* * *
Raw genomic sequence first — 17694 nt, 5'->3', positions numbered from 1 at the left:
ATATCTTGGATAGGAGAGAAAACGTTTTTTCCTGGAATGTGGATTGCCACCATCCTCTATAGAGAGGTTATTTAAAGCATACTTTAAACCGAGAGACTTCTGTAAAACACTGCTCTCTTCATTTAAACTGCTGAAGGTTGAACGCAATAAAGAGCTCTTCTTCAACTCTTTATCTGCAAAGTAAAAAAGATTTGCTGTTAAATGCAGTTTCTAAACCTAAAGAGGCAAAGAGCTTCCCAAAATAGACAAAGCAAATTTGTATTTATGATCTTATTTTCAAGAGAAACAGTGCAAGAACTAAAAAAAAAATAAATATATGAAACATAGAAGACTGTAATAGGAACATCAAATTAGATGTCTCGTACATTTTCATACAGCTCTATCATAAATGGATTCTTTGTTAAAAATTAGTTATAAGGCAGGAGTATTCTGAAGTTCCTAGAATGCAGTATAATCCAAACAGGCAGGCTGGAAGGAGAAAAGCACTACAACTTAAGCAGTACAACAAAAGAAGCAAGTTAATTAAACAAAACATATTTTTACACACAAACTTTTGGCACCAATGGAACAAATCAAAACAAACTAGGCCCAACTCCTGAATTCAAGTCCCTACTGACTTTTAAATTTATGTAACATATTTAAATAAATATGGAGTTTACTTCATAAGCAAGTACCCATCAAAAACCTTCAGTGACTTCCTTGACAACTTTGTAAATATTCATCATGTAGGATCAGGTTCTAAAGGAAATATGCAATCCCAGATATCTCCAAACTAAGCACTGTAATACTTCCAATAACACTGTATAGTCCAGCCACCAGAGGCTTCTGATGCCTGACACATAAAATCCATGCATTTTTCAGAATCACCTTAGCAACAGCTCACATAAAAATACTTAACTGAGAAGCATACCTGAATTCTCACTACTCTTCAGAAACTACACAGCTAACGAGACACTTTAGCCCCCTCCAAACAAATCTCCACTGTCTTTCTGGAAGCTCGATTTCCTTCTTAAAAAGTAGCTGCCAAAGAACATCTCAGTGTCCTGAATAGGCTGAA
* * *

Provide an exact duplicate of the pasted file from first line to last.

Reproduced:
Raw genomic sequence first — 17694 nt, 5'->3', positions numbered from 1 at the left:
ATATCTTGGATAGGAGAGAAAACGTTTTTTCCTGGAATGTGGATTGCCACCATCCTCTATAGAGAGGTTATTTAAAGCATACTTTAAACCGAGAGACTTCTGTAAAACACTGCTCTCTTCATTTAAACTGCTGAAGGTTGAACGCAATAAAGAGCTCTTCTTCAACTCTTTATCTGCAAAGTAAAAAAGATTTGCTGTTAAATGCAGTTTCTAAACCTAAAGAGGCAAAGAGCTTCCCAAAATAGACAAAGCAAATTTGTATTTATGATCTTATTTTCAAGAGAAACAGTGCAAGAACTAAAAAAAAAATAAATATATGAAACATAGAAGACTGTAATAGGAACATCAAATTAGATGTCTCGTACATTTTCATACAGCTCTATCATAAATGGATTCTTTGTTAAAAATTAGTTATAAGGCAGGAGTATTCTGAAGTTCCTAGAATGCAGTATAATCCAAACAGGCAGGCTGGAAGGAGAAAAGCACTACAACTTAAGCAGTACAACAAAAGAAGCAAGTTAATTAAACAAAACATATTTTTACACACAAACTTTTGGCACCAATGGAACAAATCAAAACAAACTAGGCCCAACTCCTGAATTCAAGTCCCTACTGACTTTTAAATTTATGTAACATATTTAAATAAATATGGAGTTTACTTCATAAGCAAGTACCCATCAAAAACCTTCAGTGACTTCCTTGACAACTTTGTAAATATTCATCATGTAGGATCAGGTTCTAAAGGAAATATGCAATCCCAGATATCTCCAAACTAAGCACTGTAATACTTCCAATAACACTGTATAGTCCAGCCACCAGAGGCTTCTGATGCCTGACACATAAAATCCATGCATTTTTCAGAATCACCTTAGCAACAGCTCACATAAAAATACTTAACTGAGAAGCATACCTGAATTCTCACTACTCTTCAGAAACTACACAGCTAACGAGACACTTTAGCCCCCTCCAAACAAATCTCCACTGTCTTTCTGGAAGCTCGATTTCCTTCTTAAAAAGTAGCTGCCAAAGAACATCTCAGTGTCCTGAATAGGCTGAA